Why is Best Buy still in business? Most trends have suggested its downfall for years, from the dominance of Amazon to the loss of money-making markets for physical DVDs and CDs. Yet blue-shirted employees still course around busy stores, helping the customers who are flocking to popular technology items. The reasons for its success, while competitors have failed, span five key notions, as proposed by the company’s CEO Hubert Joly.

To start, it prices aggressively. When confronted with Amazon’s growing power, Best Buy realized that it needed to match the online giant’s prices, on every single purchase. If it could not, shoppers had no reason to buy in stores. Instead, Best Buy would be subjected to the threats of showrooming. Therefore, even though the practice is costly, Best Buy always matches the price for items sold on Amazon as well.

But Best Buy also recognized that it was not Amazon, so it could leverage an asset that that company lacked: customer service. The technology retailer already had established its popular Geek Squad, which for years had been helping consumers with pesky products and challenging in-home installations. It thus expanded the idea, offering extended training to salespeople so that they could help customers more readily in the stores. In addition, it initiated a new service, in which experts will visit consumers’ homes before they come to the store, to devise a home entertainment plan and develop product recommendations in advance.

Related to this focus on customer service, when Best Buy went to cut costs, it did so without ever imposing huge layoffs or widely publicized firings. Taking a more subtle approach, the company reassigned some redundant employees to other jobs, and it eliminated a middle management layer. Furthermore, the focus was less on staffing costs; for example, Best Buy consolidated international operations and allowed leases on some unprofitable stores to expire.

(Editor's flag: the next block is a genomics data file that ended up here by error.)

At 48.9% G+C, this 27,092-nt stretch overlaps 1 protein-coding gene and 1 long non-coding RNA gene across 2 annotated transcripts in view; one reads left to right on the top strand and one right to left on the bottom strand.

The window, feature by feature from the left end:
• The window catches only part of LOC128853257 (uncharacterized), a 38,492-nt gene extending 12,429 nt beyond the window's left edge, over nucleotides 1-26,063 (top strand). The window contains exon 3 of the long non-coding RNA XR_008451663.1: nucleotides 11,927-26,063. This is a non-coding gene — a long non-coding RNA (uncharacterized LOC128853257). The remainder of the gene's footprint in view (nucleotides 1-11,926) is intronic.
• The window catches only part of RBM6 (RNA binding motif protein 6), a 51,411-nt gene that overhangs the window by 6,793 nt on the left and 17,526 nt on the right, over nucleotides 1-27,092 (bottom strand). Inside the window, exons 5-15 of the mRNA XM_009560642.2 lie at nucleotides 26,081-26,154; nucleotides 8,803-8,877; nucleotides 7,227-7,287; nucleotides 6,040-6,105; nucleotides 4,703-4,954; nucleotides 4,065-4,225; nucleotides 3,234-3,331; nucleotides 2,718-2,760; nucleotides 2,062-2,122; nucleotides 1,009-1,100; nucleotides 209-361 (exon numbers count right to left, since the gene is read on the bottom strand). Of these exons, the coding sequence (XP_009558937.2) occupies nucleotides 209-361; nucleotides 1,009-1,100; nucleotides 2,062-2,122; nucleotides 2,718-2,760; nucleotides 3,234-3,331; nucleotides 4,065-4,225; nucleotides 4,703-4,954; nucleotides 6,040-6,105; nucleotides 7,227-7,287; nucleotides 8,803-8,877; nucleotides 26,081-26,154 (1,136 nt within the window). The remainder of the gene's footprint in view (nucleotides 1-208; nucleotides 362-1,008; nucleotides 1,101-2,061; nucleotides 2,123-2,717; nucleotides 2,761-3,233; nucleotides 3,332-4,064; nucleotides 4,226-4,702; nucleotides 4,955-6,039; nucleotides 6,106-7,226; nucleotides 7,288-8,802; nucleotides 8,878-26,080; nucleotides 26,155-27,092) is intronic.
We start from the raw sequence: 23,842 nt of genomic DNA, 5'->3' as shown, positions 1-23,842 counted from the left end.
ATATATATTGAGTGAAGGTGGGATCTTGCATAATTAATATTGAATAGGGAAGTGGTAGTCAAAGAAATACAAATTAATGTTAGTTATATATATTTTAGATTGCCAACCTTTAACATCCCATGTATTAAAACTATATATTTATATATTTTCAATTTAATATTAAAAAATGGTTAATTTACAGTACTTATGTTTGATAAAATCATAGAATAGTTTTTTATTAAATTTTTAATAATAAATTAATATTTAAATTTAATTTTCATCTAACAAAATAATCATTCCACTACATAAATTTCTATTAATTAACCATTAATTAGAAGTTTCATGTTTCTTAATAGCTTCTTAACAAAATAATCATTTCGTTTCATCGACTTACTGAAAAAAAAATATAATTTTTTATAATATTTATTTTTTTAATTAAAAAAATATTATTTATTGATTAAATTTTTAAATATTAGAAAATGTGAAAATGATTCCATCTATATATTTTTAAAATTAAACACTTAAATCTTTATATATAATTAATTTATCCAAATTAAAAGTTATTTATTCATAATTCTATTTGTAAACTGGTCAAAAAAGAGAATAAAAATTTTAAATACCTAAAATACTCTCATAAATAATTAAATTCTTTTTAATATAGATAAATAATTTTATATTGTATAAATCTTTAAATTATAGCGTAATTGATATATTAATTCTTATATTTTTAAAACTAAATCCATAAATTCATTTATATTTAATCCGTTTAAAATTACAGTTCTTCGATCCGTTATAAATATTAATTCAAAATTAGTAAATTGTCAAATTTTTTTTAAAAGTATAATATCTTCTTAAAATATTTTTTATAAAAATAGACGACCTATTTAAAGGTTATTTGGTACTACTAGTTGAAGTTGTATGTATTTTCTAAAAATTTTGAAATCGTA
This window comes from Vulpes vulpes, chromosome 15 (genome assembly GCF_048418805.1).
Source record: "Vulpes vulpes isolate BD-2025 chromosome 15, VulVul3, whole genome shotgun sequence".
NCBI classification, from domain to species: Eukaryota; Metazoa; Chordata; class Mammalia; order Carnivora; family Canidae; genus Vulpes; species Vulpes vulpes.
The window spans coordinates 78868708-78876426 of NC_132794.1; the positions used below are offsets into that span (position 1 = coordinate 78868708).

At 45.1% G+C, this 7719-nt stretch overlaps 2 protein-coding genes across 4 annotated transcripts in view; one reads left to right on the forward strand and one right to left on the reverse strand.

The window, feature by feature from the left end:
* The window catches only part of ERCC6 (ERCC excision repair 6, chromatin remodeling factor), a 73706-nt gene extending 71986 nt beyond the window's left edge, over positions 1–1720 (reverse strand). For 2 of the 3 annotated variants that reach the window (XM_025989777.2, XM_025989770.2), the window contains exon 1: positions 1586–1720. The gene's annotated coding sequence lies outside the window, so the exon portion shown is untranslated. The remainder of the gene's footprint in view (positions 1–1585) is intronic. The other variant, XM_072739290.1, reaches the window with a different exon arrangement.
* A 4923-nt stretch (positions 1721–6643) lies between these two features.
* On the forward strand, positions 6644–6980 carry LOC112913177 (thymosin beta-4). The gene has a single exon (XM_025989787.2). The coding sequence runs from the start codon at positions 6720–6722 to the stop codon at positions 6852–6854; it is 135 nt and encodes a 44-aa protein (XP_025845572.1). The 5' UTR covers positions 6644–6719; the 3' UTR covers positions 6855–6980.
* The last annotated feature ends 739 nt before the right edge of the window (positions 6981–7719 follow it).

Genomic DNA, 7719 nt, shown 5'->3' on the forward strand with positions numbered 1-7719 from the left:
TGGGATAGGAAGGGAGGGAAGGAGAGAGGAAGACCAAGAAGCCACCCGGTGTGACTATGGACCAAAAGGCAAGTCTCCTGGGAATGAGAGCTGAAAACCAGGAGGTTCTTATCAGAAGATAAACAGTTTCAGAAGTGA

Strategic store closings have supported another element of Best Buy’s business plan, which reorients the function of brick-and-mortar stores, to make them showrooms that can ship. That is, Best Buy carefully reviewed its logistics and distribution plans, then revised them to ensure that when people place orders, the products get shipped from the nearest location. Some items will come from centrally located warehouses, just as they always have. But others, available in a local store, will get shipped from that store to customers’ homes, or else held for the customers to come pick up in store. This alternative supply option now supports approximately 40 percent of Best Buy’s online sales.

Finally, Best Buy got lucky. Competitors such as Circuit City exited the market more quickly, leaving it as nearly the only option for shoppers to visit if they want to check out a big screen television or home appliance in person. In this position, it also could enter into collaborations with popular brands such as Apple and Microsoft, which happily insert their latest products into the stores for people to try. This tactic involves a bit of luck too, because Best Buy has benefitted from the continued appeal and rapid innovations in its product markets.

Such luck cannot hold forever, so CEO Joly is quick to point out that the company has no arrogance about its future survival. Rather, he plans to continue implementing the factors that have made it successful so far, while also hoping that the lucky streak continues.

Discussion Question:

  1. Why is Best Buy successful in competing against Amazon?
  2. Choose another retailer and apply Best Buy’s success factors to it. Are its success factors transferable to other brick-and-mortar retailers?

Source: Kevin Roose, The New York Times, September 18, 2017